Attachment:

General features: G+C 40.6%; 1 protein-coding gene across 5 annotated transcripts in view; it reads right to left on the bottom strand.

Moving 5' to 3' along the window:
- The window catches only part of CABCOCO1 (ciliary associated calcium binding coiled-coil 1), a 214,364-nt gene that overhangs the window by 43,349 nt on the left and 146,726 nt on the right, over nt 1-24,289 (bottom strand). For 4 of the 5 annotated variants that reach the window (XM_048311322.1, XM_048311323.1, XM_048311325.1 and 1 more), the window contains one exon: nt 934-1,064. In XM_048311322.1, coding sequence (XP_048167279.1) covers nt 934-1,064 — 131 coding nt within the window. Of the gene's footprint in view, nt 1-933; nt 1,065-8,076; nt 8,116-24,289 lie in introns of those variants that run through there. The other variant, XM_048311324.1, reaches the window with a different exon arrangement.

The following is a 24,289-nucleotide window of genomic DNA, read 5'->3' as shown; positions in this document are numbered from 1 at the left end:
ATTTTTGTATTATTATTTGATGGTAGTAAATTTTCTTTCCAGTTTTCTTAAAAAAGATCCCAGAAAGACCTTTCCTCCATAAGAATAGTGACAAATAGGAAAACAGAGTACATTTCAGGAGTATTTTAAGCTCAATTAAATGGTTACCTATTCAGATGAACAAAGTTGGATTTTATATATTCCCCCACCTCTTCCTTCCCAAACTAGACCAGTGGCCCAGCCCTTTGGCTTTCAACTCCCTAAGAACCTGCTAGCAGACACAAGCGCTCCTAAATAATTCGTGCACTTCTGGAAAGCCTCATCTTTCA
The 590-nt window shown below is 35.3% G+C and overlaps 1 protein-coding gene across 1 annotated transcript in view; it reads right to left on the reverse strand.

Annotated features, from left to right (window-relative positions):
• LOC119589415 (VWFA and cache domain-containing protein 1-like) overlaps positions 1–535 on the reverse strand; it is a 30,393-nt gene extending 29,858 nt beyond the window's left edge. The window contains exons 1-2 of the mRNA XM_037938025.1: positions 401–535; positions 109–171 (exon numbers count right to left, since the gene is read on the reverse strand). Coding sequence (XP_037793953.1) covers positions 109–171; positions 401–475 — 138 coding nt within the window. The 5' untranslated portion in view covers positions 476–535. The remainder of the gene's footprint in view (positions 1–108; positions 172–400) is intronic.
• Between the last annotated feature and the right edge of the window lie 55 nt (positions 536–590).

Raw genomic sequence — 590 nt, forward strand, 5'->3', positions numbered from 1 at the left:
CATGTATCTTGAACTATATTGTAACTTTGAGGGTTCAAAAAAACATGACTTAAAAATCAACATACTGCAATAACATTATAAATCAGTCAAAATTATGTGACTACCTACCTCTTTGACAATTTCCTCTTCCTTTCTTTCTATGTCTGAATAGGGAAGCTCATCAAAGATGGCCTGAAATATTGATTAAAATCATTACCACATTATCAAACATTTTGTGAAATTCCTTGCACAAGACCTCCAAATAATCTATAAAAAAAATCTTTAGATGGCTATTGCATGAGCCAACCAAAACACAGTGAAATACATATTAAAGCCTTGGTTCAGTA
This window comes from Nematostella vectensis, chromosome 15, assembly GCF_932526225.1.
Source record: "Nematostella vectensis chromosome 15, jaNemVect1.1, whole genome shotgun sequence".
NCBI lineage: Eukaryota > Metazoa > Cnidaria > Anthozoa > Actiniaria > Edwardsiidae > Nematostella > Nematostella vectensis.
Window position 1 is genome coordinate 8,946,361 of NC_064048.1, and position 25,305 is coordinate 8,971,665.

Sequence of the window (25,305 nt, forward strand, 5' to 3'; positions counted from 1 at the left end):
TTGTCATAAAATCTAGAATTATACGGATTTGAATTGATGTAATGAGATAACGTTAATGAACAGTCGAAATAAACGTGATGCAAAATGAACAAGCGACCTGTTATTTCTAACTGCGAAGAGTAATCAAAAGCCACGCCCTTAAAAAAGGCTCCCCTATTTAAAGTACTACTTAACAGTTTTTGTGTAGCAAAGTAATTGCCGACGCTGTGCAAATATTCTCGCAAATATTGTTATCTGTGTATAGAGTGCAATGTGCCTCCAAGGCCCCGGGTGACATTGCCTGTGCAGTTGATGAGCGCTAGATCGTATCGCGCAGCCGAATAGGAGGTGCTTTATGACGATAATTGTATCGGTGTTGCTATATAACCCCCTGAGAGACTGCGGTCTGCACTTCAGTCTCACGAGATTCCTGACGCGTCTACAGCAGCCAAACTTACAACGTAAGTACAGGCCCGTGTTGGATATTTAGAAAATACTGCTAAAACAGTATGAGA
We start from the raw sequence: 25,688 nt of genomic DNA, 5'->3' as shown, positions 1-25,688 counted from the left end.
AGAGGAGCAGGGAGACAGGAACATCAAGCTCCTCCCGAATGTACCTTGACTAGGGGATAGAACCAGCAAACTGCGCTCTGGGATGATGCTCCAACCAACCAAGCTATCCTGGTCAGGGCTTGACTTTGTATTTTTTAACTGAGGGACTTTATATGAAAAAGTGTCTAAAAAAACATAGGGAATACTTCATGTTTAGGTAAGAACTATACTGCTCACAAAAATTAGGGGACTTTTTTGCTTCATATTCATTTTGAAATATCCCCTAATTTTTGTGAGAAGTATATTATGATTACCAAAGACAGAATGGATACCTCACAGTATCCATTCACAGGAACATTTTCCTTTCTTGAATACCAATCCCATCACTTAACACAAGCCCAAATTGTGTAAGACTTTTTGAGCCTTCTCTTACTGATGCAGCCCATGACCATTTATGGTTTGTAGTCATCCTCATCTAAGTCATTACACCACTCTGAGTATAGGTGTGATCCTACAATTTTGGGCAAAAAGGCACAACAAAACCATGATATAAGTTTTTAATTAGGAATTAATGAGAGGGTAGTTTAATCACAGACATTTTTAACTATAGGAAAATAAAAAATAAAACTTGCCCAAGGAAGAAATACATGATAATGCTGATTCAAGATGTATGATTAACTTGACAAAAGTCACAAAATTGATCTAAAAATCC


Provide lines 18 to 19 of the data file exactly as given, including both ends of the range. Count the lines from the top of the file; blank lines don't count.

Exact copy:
We start from the raw sequence: 25,688 nt of genomic DNA, 5'->3' as shown, positions 1-25,688 counted from the left end.
AGAGGAGCAGGGAGACAGGAACATCAAGCTCCTCCCGAATGTACCTTGACTAGGGGATAGAACCAGCAAACTGCGCTCTGGGATGATGCTCCAACCAACCAAGCTATCCTGGTCAGGGCTTGACTTTGTATTTTTTAACTGAGGGACTTTATATGAAAAAGTGTCTAAAAAAACATAGGGAATACTTCATGTTTAGGTAAGAACTATACTGCTCACAAAAATTAGGGGACTTTTTTGCTTCATATTCATTTTGAAATATCCCCTAATTTTTGTGAGAAGTATATTATGATTACCAAAGACAGAATGGATACCTCACAGTATCCATTCACAGGAACATTTTCCTTTCTTGAATACCAATCCCATCACTTAACACAAGCCCAAATTGTGTAAGACTTTTTGAGCCTTCTCTTACTGATGCAGCCCATGACCATTTATGGTTTGTAGTCATCCTCATCTAAGTCATTACACCACTCTGAGTATAGGTGTGATCCTACAATTTTGGGCAAAAAGGCACAACAAAACCATGATATAAGTTTTTAATTAGGAATTAATGAGAGGGTAGTTTAATCACAGACATTTTTAACTATAGGAAAATAAAAAATAAAACTTGCCCAAGGAAGAAATACATGATAATGCTGATTCAAGATGTATGATTAACTTGACAAAAGTCACAAAATTGATCTAAAAATCC